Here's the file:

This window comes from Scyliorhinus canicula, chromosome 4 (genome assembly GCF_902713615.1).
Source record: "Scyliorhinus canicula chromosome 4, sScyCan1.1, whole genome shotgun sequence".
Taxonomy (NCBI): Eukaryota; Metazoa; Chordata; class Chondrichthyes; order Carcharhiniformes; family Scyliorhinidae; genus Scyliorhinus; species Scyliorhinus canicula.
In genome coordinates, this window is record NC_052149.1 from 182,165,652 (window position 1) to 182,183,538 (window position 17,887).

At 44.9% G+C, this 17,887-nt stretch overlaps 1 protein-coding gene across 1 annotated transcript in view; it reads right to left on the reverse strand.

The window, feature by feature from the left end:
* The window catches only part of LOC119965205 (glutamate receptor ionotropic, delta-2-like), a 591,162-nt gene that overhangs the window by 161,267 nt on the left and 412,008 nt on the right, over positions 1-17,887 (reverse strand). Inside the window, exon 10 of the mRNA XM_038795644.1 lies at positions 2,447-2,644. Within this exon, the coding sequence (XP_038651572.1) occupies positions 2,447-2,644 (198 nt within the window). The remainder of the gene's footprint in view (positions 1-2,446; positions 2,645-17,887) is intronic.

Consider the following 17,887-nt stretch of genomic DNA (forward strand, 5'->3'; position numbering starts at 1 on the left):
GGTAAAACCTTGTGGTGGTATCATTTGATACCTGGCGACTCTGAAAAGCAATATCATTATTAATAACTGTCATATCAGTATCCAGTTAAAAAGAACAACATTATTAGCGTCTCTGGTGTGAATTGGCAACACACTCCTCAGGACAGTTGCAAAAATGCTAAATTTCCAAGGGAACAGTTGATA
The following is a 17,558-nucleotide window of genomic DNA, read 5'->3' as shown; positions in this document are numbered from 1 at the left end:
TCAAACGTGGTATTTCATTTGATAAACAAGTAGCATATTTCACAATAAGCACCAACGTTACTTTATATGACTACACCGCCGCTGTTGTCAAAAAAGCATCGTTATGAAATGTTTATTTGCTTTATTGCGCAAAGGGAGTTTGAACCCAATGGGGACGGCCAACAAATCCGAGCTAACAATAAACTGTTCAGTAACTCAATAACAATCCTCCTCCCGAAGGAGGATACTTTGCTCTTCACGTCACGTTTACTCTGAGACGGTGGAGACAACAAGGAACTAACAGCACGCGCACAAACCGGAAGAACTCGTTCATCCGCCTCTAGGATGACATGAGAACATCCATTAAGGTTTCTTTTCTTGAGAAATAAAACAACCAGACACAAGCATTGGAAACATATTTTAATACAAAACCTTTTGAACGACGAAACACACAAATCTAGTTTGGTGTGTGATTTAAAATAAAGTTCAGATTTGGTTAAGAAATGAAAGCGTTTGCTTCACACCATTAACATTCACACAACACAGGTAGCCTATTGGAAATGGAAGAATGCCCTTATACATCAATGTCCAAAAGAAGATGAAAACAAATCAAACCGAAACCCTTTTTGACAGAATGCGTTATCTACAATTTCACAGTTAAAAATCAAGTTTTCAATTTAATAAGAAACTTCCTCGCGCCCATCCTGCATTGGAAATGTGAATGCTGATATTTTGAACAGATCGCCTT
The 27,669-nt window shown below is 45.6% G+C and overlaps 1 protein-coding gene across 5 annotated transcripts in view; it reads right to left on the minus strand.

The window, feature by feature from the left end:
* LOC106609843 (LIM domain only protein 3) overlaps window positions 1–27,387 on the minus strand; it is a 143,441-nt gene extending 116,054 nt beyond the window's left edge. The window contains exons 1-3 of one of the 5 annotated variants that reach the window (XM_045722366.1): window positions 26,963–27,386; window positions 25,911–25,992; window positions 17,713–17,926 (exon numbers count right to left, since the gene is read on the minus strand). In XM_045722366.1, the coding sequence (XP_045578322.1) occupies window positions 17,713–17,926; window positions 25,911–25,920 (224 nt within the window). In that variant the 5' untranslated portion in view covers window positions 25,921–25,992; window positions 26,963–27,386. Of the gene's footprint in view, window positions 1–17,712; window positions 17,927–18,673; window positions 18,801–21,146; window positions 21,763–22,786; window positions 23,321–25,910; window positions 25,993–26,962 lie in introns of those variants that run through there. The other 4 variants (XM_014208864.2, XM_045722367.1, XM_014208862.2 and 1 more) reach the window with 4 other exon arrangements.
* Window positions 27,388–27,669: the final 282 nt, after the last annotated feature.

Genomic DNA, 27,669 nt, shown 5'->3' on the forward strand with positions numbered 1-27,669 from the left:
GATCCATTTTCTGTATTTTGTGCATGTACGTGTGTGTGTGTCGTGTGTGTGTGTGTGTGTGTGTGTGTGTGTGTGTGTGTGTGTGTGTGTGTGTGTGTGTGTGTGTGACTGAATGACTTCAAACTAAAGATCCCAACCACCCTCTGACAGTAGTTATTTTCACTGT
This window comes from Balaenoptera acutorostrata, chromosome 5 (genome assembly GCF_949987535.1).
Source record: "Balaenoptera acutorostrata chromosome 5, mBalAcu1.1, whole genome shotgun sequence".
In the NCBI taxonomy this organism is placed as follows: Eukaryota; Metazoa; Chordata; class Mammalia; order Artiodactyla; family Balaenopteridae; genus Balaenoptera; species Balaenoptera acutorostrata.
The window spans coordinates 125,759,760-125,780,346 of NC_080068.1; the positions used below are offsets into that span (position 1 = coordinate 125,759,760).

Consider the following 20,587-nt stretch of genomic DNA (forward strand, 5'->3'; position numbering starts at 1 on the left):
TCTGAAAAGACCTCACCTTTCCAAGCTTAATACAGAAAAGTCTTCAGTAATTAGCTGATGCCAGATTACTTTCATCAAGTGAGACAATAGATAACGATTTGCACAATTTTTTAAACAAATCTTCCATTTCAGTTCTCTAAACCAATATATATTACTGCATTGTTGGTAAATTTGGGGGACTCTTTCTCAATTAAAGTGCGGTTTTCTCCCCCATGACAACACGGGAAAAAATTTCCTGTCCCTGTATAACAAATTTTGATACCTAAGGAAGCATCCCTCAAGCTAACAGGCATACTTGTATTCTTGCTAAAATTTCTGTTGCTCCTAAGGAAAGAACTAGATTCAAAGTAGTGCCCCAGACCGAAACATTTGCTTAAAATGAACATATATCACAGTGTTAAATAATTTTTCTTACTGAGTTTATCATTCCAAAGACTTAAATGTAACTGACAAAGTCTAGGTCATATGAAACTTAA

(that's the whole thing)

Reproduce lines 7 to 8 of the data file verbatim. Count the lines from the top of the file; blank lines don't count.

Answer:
* The window catches only part of LOC119965205 (glutamate receptor ionotropic, delta-2-like), a 591,162-nt gene that overhangs the window by 161,267 nt on the left and 412,008 nt on the right, over positions 1-17,887 (reverse strand). Inside the window, exon 10 of the mRNA XM_038795644.1 lies at positions 2,447-2,644. Within this exon, the coding sequence (XP_038651572.1) occupies positions 2,447-2,644 (198 nt within the window). The remainder of the gene's footprint in view (positions 1-2,446; positions 2,645-17,887) is intronic.

Consider the following 17,887-nt stretch of genomic DNA (forward strand, 5'->3'; position numbering starts at 1 on the left):